Stars: Michael Berryman, Tamara Stafford, John Bloom, John Laughlin, Janus Blythe
Writer: Wes Craven
Director: Wes Craven
Distributor: Arrow Video
Suggested Retail Price: $34.99
Filmed before Wes Craven’s seminal 1984 classic A NIGHTMARE ON ELM STREET and released in the U.S. a year later, THE HILLS HAVE EYES PART 2 is an obvious cash grab by all involved serving as a follow-up to Craven’s own 1977 cult hit.
While some of the inventiveness Craven displayed in ELM STREET is missing here, there is some considerable charm to THE HILLS HAVE EYES PART 2 in both its coherent and incoherent attempts to reinvent and update the unsettling story of the original film into the 1980s.
The end result is more loose and silly than its original, while tossing in every 1980s teen archetype you can imagine. The story begins with original survivor Bobby (Robert Houston) recounting the original film in flashback to his psychiatrist. He’s nervous about traveling with his motorbike team to the same desert where a group of mutant-esque desert dwellers murdered his family. When he decides it’s best for his sanity to not embark on this journey, his partner in the motorbike team Rachel (Janus Blythe) takes over for him. She harbors a dark secret though – eagle-eyed fans of the original will understand why pretty quickly.
Not surprising, the bus ride to the desert for the big race is damaged and quickly we know why – the hills still have eyes. Pluto (Michael Berryman), who survived the original film and new menace The Reaper (John Bloom) are up to old and new tricks murdering these stupid teens one by one.
While the movie is contrived and looks incredibly low budget at times, it also features some surprisingly effective set pieces and clever gore. It also contains the single-most deranged (and yes, memorable) moment in any 1980s horror film sequel – a flashback from the dog named Beast who survived the original movie as well. If you’re going to make a cash grab, make one that doesn’t give a rat’s ass about logic, reasoning or outright ridiculousness.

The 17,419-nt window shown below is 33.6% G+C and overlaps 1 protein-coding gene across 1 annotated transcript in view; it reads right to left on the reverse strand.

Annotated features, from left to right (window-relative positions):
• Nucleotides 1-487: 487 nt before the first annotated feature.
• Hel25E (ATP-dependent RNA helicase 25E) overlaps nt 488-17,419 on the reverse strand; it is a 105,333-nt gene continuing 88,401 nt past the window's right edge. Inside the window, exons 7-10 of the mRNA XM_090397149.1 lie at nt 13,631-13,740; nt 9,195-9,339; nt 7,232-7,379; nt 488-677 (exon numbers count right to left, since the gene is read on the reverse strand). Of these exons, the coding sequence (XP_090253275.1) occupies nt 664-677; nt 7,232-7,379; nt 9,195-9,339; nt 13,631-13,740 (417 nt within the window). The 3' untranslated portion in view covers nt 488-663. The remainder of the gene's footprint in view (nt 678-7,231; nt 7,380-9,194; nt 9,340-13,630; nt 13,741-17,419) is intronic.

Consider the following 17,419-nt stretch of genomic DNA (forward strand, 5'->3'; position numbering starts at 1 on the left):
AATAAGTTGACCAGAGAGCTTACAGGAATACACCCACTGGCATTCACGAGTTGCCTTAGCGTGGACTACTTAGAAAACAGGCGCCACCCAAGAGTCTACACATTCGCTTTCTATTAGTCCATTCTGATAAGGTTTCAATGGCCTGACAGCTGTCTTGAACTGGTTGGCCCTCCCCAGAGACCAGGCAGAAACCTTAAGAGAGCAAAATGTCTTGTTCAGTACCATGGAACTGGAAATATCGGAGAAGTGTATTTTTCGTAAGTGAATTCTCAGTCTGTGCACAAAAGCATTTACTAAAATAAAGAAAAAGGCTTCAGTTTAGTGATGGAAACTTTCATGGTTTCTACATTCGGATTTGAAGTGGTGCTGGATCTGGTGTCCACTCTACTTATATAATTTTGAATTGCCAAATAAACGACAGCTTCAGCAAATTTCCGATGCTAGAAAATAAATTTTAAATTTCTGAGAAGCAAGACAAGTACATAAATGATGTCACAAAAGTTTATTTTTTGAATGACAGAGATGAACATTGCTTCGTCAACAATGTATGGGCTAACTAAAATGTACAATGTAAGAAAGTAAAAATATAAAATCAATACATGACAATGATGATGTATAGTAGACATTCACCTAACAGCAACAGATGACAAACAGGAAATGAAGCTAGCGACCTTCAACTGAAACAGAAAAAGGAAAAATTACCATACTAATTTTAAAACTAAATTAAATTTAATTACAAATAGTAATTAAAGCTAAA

Oddly enough, THE HILLS HAVE EYES PART 2 isn’t as mean-spirited as the original and its lighter tone works to its advantage. Many of the kids are clear archetypes, but the actors make the most of the lackluster material. There’s also huge logic gaps both in geography of where certain characters are at any given point. The movie also misses a couple of opportunities for bigger surprises. The Rachel character should have had a bigger role in the climax of the film and Bobby disappearing completely after appearing in the beginning (and not being a surprise savior during the finale) only hints that all of his stuff was probably shot in post-production to pad the running time.
Still, I have a soft spot for all Wes Craven films. He tried so many different things and experimented with so many different subgenres in horror that even his lesser efforts have his patented charm. And you can’t help think that without the experience on THE HILLS HAVE EYES PART 2, he wouldn’t have pushed himself to elevate his next film A NIGHTMARE ON ELM STREET to the classic that it became.
The Arrow Video release includes some great special features. In a documentary about the making of the film (including various actors and crew), producer Peter Locke talks about the film quite honestly (i.e. it was a cash grab), but also has fond memories of working with the late Craven. This is the kind of special feature that makes these horror movie reissues so refreshingly honest – when the participants recall the film’s good and bad times and wholly admit when there are shortcomings but not distancing themselves from the films like many people do when they move on to bigger and better things.
The 2K restoration is well done, though footage from the flashback footage from the original THE HILLS HAVE EYES does have a considerable amount of grain.
Other bonus content includes a reversible poster and a limited edition 40-page book about the film including an archival FANGORIA set visit article.
If you’re a fan of forgotten 1980s horror and most importantly Wes Craven, it’s worth checking out this film. It may not be his best, but it has the master of horror’s mark throughout and it’s nice to see it remastered alongside his popular, better known films.
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Article: Blu-ray Review: THE HILLS HAVE EYES PART II